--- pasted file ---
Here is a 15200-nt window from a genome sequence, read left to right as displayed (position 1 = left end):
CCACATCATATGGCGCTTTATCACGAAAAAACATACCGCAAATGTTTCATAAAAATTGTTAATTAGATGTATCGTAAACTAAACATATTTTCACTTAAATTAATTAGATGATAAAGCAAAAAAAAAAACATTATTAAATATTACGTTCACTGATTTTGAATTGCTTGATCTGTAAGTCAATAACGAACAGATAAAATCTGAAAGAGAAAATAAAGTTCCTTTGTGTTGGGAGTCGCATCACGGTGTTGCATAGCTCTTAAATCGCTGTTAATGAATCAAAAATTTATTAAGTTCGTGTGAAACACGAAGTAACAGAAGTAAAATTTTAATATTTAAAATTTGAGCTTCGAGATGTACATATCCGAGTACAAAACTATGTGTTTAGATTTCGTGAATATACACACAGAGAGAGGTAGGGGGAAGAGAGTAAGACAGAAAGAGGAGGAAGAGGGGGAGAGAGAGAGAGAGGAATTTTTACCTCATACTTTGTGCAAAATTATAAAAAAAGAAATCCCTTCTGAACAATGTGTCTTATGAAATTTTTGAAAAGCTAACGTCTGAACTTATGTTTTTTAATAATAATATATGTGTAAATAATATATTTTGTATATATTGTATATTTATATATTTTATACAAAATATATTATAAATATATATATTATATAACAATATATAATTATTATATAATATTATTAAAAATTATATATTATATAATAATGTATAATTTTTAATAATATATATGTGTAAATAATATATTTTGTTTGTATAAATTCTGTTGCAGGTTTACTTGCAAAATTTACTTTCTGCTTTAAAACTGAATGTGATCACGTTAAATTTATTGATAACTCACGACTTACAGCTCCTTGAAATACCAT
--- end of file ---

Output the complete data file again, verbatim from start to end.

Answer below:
Here is a 15200-nt window from a genome sequence, read left to right as displayed (position 1 = left end):
CCACATCATATGGCGCTTTATCACGAAAAAACATACCGCAAATGTTTCATAAAAATTGTTAATTAGATGTATCGTAAACTAAACATATTTTCACTTAAATTAATTAGATGATAAAGCAAAAAAAAAAACATTATTAAATATTACGTTCACTGATTTTGAATTGCTTGATCTGTAAGTCAATAACGAACAGATAAAATCTGAAAGAGAAAATAAAGTTCCTTTGTGTTGGGAGTCGCATCACGGTGTTGCATAGCTCTTAAATCGCTGTTAATGAATCAAAAATTTATTAAGTTCGTGTGAAACACGAAGTAACAGAAGTAAAATTTTAATATTTAAAATTTGAGCTTCGAGATGTACATATCCGAGTACAAAACTATGTGTTTAGATTTCGTGAATATACACACAGAGAGAGGTAGGGGGAAGAGAGTAAGACAGAAAGAGGAGGAAGAGGGGGAGAGAGAGAGAGAGGAATTTTTACCTCATACTTTGTGCAAAATTATAAAAAAAGAAATCCCTTCTGAACAATGTGTCTTATGAAATTTTTGAAAAGCTAACGTCTGAACTTATGTTTTTTAATAATAATATATGTGTAAATAATATATTTTGTATATATTGTATATTTATATATTTTATACAAAATATATTATAAATATATATATTATATAACAATATATAATTATTATATAATATTATTAAAAATTATATATTATATAATAATGTATAATTTTTAATAATATATATGTGTAAATAATATATTTTGTTTGTATAAATTCTGTTGCAGGTTTACTTGCAAAATTTACTTTCTGCTTTAAAACTGAATGTGATCACGTTAAATTTATTGATAACTCACGACTTACAGCTCCTTGAAATACCAT